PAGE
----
|If we are to live together in peace, we must first come to know each other better. - Lyndon B. Johnson|
No. 19, Part II, 26 January 1995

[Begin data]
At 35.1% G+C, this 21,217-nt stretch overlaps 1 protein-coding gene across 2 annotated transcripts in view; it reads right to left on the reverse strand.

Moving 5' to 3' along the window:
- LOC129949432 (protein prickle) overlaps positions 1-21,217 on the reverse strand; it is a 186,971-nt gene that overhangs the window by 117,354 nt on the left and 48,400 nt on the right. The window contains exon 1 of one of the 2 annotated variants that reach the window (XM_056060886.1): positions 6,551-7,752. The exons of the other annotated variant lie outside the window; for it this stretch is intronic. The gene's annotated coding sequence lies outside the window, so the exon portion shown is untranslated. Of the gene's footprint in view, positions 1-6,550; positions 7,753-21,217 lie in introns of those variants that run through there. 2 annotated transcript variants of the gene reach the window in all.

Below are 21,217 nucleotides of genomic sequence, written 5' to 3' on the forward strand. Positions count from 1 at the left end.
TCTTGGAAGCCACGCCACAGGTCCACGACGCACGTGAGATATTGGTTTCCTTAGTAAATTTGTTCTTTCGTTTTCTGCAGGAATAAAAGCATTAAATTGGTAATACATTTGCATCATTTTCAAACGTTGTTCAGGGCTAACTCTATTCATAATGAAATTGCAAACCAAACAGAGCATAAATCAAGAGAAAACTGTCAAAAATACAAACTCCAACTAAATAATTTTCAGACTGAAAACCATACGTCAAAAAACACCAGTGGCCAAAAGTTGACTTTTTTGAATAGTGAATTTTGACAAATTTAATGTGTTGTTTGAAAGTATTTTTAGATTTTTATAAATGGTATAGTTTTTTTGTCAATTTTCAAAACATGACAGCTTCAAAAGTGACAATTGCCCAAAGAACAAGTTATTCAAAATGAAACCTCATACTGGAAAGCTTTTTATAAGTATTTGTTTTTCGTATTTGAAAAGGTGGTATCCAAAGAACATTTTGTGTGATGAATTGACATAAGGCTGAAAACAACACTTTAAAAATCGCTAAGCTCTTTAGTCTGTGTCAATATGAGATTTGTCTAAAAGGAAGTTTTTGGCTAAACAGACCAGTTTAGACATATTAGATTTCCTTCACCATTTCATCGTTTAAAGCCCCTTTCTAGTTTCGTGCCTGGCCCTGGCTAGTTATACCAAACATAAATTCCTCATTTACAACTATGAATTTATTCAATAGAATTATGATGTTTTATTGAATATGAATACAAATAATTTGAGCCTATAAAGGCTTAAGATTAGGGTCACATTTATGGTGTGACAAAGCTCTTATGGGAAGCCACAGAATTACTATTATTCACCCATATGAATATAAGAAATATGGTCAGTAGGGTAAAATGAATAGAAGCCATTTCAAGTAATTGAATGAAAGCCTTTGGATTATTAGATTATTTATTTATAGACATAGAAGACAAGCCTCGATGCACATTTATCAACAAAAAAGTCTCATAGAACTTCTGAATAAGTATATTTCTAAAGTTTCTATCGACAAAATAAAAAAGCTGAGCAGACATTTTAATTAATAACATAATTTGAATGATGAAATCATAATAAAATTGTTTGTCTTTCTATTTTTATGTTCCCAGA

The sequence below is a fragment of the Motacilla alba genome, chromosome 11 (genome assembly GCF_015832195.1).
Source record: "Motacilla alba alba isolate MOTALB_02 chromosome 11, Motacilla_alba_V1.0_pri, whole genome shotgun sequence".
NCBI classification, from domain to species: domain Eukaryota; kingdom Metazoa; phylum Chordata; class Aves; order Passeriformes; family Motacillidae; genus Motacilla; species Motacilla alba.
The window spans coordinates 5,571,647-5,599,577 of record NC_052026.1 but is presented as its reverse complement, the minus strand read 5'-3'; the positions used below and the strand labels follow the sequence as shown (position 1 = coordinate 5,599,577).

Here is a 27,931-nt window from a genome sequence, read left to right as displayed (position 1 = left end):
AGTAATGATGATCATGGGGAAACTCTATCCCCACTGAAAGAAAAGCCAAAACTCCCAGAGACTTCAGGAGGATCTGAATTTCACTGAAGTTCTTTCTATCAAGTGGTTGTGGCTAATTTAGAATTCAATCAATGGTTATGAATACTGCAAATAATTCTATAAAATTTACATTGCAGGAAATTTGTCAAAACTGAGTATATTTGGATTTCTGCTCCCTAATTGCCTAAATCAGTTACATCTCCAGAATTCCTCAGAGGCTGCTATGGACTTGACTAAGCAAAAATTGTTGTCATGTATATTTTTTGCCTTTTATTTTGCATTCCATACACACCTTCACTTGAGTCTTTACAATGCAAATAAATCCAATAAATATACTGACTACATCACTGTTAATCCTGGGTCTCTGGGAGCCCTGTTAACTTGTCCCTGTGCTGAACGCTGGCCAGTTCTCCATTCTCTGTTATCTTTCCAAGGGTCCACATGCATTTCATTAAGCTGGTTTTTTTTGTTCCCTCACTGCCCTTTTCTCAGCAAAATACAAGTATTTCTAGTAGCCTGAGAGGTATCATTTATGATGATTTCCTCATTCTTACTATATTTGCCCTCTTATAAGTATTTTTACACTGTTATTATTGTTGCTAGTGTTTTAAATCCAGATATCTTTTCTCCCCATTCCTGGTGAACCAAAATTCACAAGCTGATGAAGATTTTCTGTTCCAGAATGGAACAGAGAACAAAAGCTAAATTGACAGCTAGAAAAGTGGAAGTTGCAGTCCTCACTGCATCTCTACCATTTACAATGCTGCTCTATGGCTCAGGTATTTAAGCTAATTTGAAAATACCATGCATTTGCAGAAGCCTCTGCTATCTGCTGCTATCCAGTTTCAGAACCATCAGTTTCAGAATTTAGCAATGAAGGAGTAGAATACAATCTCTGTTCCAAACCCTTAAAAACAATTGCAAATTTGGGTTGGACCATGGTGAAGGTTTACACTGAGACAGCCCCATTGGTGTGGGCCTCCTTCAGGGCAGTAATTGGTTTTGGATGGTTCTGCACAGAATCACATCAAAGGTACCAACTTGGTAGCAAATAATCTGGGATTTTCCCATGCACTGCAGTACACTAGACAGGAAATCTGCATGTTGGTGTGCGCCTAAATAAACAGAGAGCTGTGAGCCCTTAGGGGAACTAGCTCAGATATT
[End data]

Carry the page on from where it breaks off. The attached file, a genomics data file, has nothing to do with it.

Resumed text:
This is Part II of the Open Media Research Institute's Daily Digest. Part II is a compilation of news concerning East-Central and Southeastern Europe. Part I, covering Russia, Transcaucasia and Central Asia, and the CIS, is distributed simultaneously as a second document. The Daily Digest picks up where the RFE/RL Daily Report, which recently ceased publication, left off. Contributors include OMRI's 30-member staff of analysts, plus selected freelance specialists. OMRI is a unique public-private venture between the Open Society Institute and the U.S. Board for International Broadcasting. EAST-CENTRAL EUROPE SLOVAK PARLIAMENT CRITICIZES PRESIDENT. The Slovak parliament on 25 January issued a document criticizing President Michal Kovac over his response to a letter from William Orme, the executive director of the Committee to Protect Journalists. Orme in November expressed concern about the state of the media following the first two sessions of the new parliament. Kovac responded by saying he believed the situation in the Slovak media after the 1994 elections was "only temporary" and that Slovak journalists would soon "be able to work once again according to the principles of democracy and plurality." Slovak National Party Chairman Jan Slota announced on 13 January that a group of deputies from the SNP and the Association of Slovak Workers had asked parliament chairman Ivan Gasparovic to request the president explain himself before the legislature. Christian Democratic Movement Chairman Jan Carnogursky and other opposition members said that calling Kovac before the parliament would damage not only the president's prestige but also Slovakia's. The parliament expressed regret that Kovac declined to explain himself to parliament deputies and said Kovac's statements "damage the good name and interests of Slovakia," Sme reports. - Sharon Fisher HUNGARIAN AND SLOVAK PREMIERS READY TO SIGN BASIC TREATY. Gyula Horn and his Slovak counterpart, Vladimir Meciar, told a press conference in Budapest on 25 January that they expected to sign the basic treaty between their two countries by 21 March. They noted that the treaty would include clauses on the inviolability of existing borders, the renunciation of territorial claims, and a statement of general principles on minority rights, MTI reports. The two leaders said they would also sign the European Council's convention on the protection of minorities in Strasbourg on 1 February. In addition, Meciar agreed to increase the water flow into the Danube to counter ecological destruction caused by the Gabcikovo-Nagymaros hydroelectric project. - Edith Oltay CZECH CABINET REJECTS MINISTER'S CHARGES OF ILLEGAL SPYING. The Czech government on 25 January rejected Deputy Prime Minister Jan Kalvoda's allegations that the counterintelligence service BIS illegally collected information on political parties. Prime Minister Vaclav Klaus told a press conference that the cabinet decided Kalvoda's charges were unfounded and that only one minister voted against this decision. This suggests that ministers from Kalvoda's Civic Democratic Alliance broke ranks with their party leader and that he was also deserted by the Christian Democratic Union. KDU leader Josef Lux previously joined Kalvoda in accusing the BIS of spying. Stanislav Devaty, the head of the BIS, on 25 January denied that his agency has been involved in illegal activities. He said he will resign if Kalvoda's charges prove to be correct, Mlada fronta dnes reports. - Steve Kettle NEW STRIFE IN POLISH COALITION. Poland's two ruling parties are again trading accusations of disloyalty in the wake of press reports on the impending dismissal of national police commander Zenon Smolarek. The major Polish dailies reported on 25 January that Smolarek has submitted his resignation for the third time in a year in connection with corruption allegations over the "sponsorship" of the Poznan police force by private businesses. After Gazeta Wyborcza broke the story in March 1994, a drawn-out conflict between Prime Minister Waldemar Pawlak and President Lech Walesa over the choice of a successor ensued. The stand- off led Pawlak to reject Smolarek's resignation in October, but a cloud of corruption continued to hang over the police. The Democratic Left Alliance (SLD) on 25 January enthusiastically endorsed Internal Affairs Minister Andrzej Milczanowski's proposal to remove Smolarek. Pawlak commented that there were "more important issues" facing the coalition, and the Polish Peasant Party expressed outrage at the SLD's stance. - Louisa Vinton EU TO GRANT UKRAINE AGRICULTURAL CREDIT. Ukraine's Ministry of Agriculture told Interfax on 25 January that the European Union will grant Ukraine a 5 million ecu credit to work out a development program for the country's agricultural sector. The grant will be used to pay foreign experts to reorganize the management system of Ukraine's agricultural complex. Ukrainian experts will also participate in the project. The EU in November 1994 granted Ukraine some $6.5 million to draw up a food products program. Most of the grant went to a consortium of Western firms made up of Agrer (Belgium), Eurosiris (France), Secofisa (Spain), and Ogilvy Adams & Rienhart (Germany). The Ukrainian press has repeatedly criticized the practice of using foreign credits to pay Western consultants. - Ustina Markus NATIONAL BANK OF UKRAINE PLANS FIRST CREDIT AUCTION. The National Bank of Ukraine has scheduled this year's first closed auction of credits to commercial banks for 31 January, Interfax-Ukraine reported on 25 January. The initial rate for banks operating for at least a year will be 252% annually or 21% monthly. The minimum credit line available for commercial banks has been set at 10 billion karbovantsi for 30 days. Government statistics reveal that the monthly inflation rate in Ukraine in December was 28.4%, compared with 72.3% in November and 22.6% in October. An IMF report estimates Ukraine's annual inflation rate in 1994 at 842%. - Chrystyna Lapychak WORLD BANK DELEGATION IN BELARUS. Interfax on 25 January reports that a World Bank delegation arrived in Belarus for a three-day visit to discuss improving oil production and the overall performance of the Belarusian energy complex. The delegation will discuss projects to be partly financed by the World Bank, including turning Belarusneft, the republic's largest oil-producing complex, into a joint-stock company. Also on the agenda is the liberalization of Belarusian oil prices and improving the taxation system. - Ustina Markus LATVIAN-RUSSIAN BORDER TALKS. Latvian Foreign Minister Valdis Birkavs, attending border talks with Russia in the east Latvian town of Balvi on 25 January, said Latvia was unlikely to regain the Abrene district, which it lost to Russia after World War II, BNS reports. He noted that even though Russia claims to have no border problems with Latvia, it was advisable to continue talks to prevent Russia unilaterally drawing the border and to try to get back former land and real estate of Latvians in the district. - Saulius Girnius LITHUANIAN-RUSSIAN RELATIONS. Konstantin Zatulin, chairman of the Russian Duma's Committee for CIS Affairs and Relations with Compatriots, said Lithuania's planned deportation of four ex-Soviet activists would lead to a "considerable deterioration" of Russian-Lithuanian relations, especially in the economic sphere, BNS reported on 25 January. The four ignored a request to leave Lithuania by 22 January (see OMRI Daily Digest, 20 January 1995). Lithuanian Deputy Foreign Minister Albinas Januska pointed out that the 18 November 1993 agreement granting mutual most-favored-nation trade status made no provisions for its ratification by the respective parliaments. He said Zatulin's suggestion that the Duma would not ratify the agreement if Latvia went ahead with the deportations should not have any bearing on the agreement. - Saulius Girnius SOUTHEASTERN EUROPE NEW BULGARIAN PRIME MINISTER ELECTED. By a vote of 138 to 91 with two abstentions, Zhan Videnov, chairman of the Bulgarian Socialist Party, was elected prime minister, BTA reported on 25 January. Videnov, in a speech on his government's program, announced what he called an "anti- crisis program" and pledged to cut unemployment and inflation. He said the new government will also speed up privatization and agricultural reform and continue to develop ties with international lending organizations. With regard to foreign policy, Videnov said the new government will promote Bulgaria's integration into Europe and continue to take part in NATO's Partnership for Peace program. He promised to present a four-year legislative program within 100 days and said the 1995 budget would be approved by the end of March. Opposition deputies claimed the new cabinet is a continuation of the former communist elite, Reuters reports. The main target of their attacks was Education Minister-designate Ilcho Dimitrov, whom the largely ethnic Turkish Movement for Rights and Freedom blames for the forceful Bulgarization campaign in the 1980s. - Stefan Krause CONTACT GROUP WON'T TAKE SERBS' 'NO' FOR AN ANSWER. Reuters reports on 26 January that the U.S., British, and French diplomats from the international Contact Group have reversed plans to leave Bosnia and are staying on for more talks. They originally wanted to leave after the Serbs refused again to accept the current peace plan as the basis for a settlement. The German and Russian representatives have left for previous engagements, and it is unclear whether their governments agreed to continue the talks. The Serbs appear willing to talk with an open agenda but balk at the idea of first "accepting" the plan, although the Contact Group has assured them that nothing is binding until a final settlement is signed. Bosnian President Alija Izetbegovic, however, wants a deadline imposed on the Serbs to accept the project. He says the Serbs should have two months to say "yes," plus an additional month for final talks, the Los Angeles Times reports. That would mean a deadline of around 1 May, when the current cease-fire is slated to expire. The Frankfurter Rundschau nonetheless says the Contact Group's negotiations have reached "a dead-end street." - Patrick Moore OTHER BOSNIAN NEWS. The BBC reported on 25 January that Bosnian government negotiators are boycotting a meeting slated for 26 January to discuss implementing the cease-fire agreement. They are protesting a lack of progress toward implementing the pact's provisions, but UN spokesmen charged that the Muslims' action will hold up progress even more. Meanwhile in Bihac, news agencies note further heavy shelling of government positions by Krajina Serbs and forces loyal to local kingpin Fikret Abdic. Hina on 24 January reported that Serbs are continuing to expel Croats and Muslims from the Banja Luka area and have arrested 21 mainly elderly Croats near Livno and apparently taken them to the Kamenica detention camp. Finally, dpa on 26 January reports on the plight of seriously ill children in Sarajevo who cannot be evacuated for treatment because of a lack of money. - Patrick Moore CROATIA AND BOSNIA CALL FOR US MEDIATION. AFP reports on 26 January that the Zagreb and Sarajevo governments have asked Washington to set up a three-way meeting to discuss problems in implementing the Croatian- Muslim federation. Elsewhere, Reuters and Croatian media announce that the newly repaired Adria pipeline connecting the Croatian coast with Central Europe is slated to start pumping oil again. Hungary and the Czech Republic are expected to be the big beneficiaries of the reopening, which is the result of last month's Croatian-Serbian economic agreement. Croatia will profit mainly from transit fees. Hina reports that Milorad Pupovac has announced that a new ethnic Serbian party in Croatia, the Independent Serbian Party (SSS), will be founded on 29 January. Pupovac is a professor and a prominent figure among those Serbs living in areas under Croatian government control. The SSS is the latest in a series of his efforts to establish strong Serbian representation in what most Serbs regard as a repressive atmosphere. - Patrick Moore RUMP YUGOSLAVIA'S ENERGY CRISIS. AFP on 26 January reports on protests throughout rump Yugoslavia over the government's decision to implement power cuts, which have left millions of residents without electricity or heating for long periods. Among the hardest-hit centers is Belgrade, where residents have taken to the streets to protest the measures. Members of Serbia's government claim the measures are warranted by overconsumption. Critics of Serbian President Slobodan Milosevic's regime, however, argue that the power cuts are part of Belgrade's policy to export electricity to neighboring countries in exchange for oil. AFP observes that part of Belgrade's defense strategy is to argue that the country's energy supplies will improve in the near future, when the "hypothetical go-ahead from the United Nations" results in the further easing of sanctions against the rump Yugoslavia. Politika on 25 January quoted rump Yugoslav Prime Minister Radoje Kontic as saying that 1995 would witness "the gradual, albeit certain removal of [international] sanctions against our country." - Stan Markotich MACEDONIAN ARMS AFFAIR REACHES COURT OF APPEAL. Lawyers representing 10 ethnic Albanians accused of plotting an armed uprising have demanded that the charges be dropped and their clients released, Flaka reported on 26 January. The accused, including two former deputy government ministers, were sentenced to between five and eight years in prison by the Skopje Communal Court in June 1994. They were arrested in western Macedonia in December 1993, having been found in possession of weapons and recruitment lists of ethnic Albanians. Abdurrahman Aliti, leader of the ethnic Albanian Party of Democratic Prosperity, called for the release of the prisoners at a meeting with Gerd Arens, coordinator of the working group on ethnic and national minorities at the Geneva Conference on the Former Yugoslavia. The two men also discussed possible solutions to the Albanians' demand for an Albanian-language university in Macedonia. Arens stressed that these questions must be solved by changing the law on higher education, which does not provide for Albanian-language education. Albanian professors and students, supported by ethnic Albanian parties, founded an illegal university in December 1994. - Fabian Schmidt ROMANIAN POLITICIAN EXACERBATES CONFLICT WITH HUNGARIANS . . . In a press release broadcast by Radio Bucharest on 25 January, Gheorghe Funar, leader of the extreme nationalist Party of Romanian National Unity, reiterated his party's intention to outlaw the Hungarian Democratic Federation of Romania. He said the PRNU has asked the government to seize "illegally obtained weapons" from members of the Hungarian ethnic minority; to punish those Romanian citizens who display Hungarian flags or sing the Hungarian national anthem on Romanian territory; to test the knowledge of the Romanian language and constitution among ethnic Hungarian state employees; and to sack or retire all members of the HDFR who work in the armed forces, the Interior Ministry, the Justice Ministry, and the Romanian Intelligence Service. - Michael Shafir . . . AND ANGERS COALITION PARTNER. The Party of Social Democracy in Romania, the PRNU's coalition partner, said Funar's statement was "mistaken and dressed in extremist nuances," Radio Bucharest reported on 26 January. President Ion Iliescu was quoted by the same radio station as saying the PRNU's leader's statement contradicts government policy as well as the recent collaboration agreement signed by the PRNU, the PSDU, and two extreme nationalist parties. The agreement, he noted, excludes any form of "exclusivism and chauvinism." Meanwhile, in an interview with AFP on 25 January, Hungarian Prime Minister Gyula Horn called on Bucharest to drop proposals to ban the HDFR. Horn said that Romanian Justice Minister Iosif Gavril Chiuzbaian's call for a ban "is contrary to all that has been said during our meetings, and the wording of such intentions does not help the improvement of ties." - Michael Shafir and Edith Oltay NEW SOCIALIST PARTY IN ROMANIA. The group that split from the Socialist Labor Party earlier this month to set up a splinter party has announced it will call itself the Socialist Party. Tudor Mohora, chairman of the "initiative committee" for setting up the new party, said in an interview with Radio Bucharest on 25 January that the Socialist Party wished to make an "important contribution to backing and promoting the interests of those who believe in the idea of social justice [and] in the values of socialism." Mohora said the Socialist Party wished to prevent "the two political parties that call themselves 'socialist'" from becoming political adversaries. - Michael Shafir MOLDOVAN BANK EXPECTED TO RECEIVE EBRD LOAN. The European Bank for Reconstruction and Development is expected to grant a $20 million credit to Moldova-Agroinbank in 1995, a representative of the bank told the Financial Information Agency on 25 January. He said the EBRD is expected to take a final decision on the loan by the end of January. The Moldovan bank plans to use the loan to grant long-term credits (eight to 15 years) to the farming and instrument-making sectors and to private businesses. The EBRD in 1994 granted the National Bank of Moldova a $30 million credit to develop the country's wine-making industry. - Michael Shafir ALBANIAN PRESIDENT PROPOSES PRIVATE RADIO AND TV STATIONS. Sali Berisha on 25 January proposed setting up private radio and TV channels to offer a broader and more impartial dissemination of information, Reuters reported the same day. Berisha said the present state-run radio and TV stations should be turned into public institutions partly subsidized by the state but not responsible to it. He added that this measure "will also influence the quality of the existing media." Albanian Television has been broadcasting 16 hours a day via satellite since the beginning of 1995. The opposition claims that Albanian radio and TV are controlled by the ruling Democratic Party. Although current legislation does not permit private radio stations, several pirate stations are already broadcasting. - Fabian Schmidt [As of 1200 CET] Compiled by Victor Gomez and Jan Cleave The OMRI Daily Digest offers the latest news from the former Soviet Union and East-Central and Southeastern Europe. It is published Monday through Friday by the Open Media Research Institute. The Daily Digest is distributed electronically via the OMRI-L list. To subscribe, send "SUBSCRIBE OMRI-L YourFirstName YourLastName" (without the quotation marks and inserting your name where shown) to LISTSERV@UBVM.CC.BUFFALO.EDU No subject line or other text should be included. The publication can also be obtained for a fee in printed form by fax and postal mail. Please direct inquiries to: Editor, Daily Digest, OMRI, Na Strzi 63, 14062 Prague 4, Czech Republic or send e-mail to: firstname.lastname@example.org Telephone: (42 2) 6114 2114 Fax: (42 2) 426 396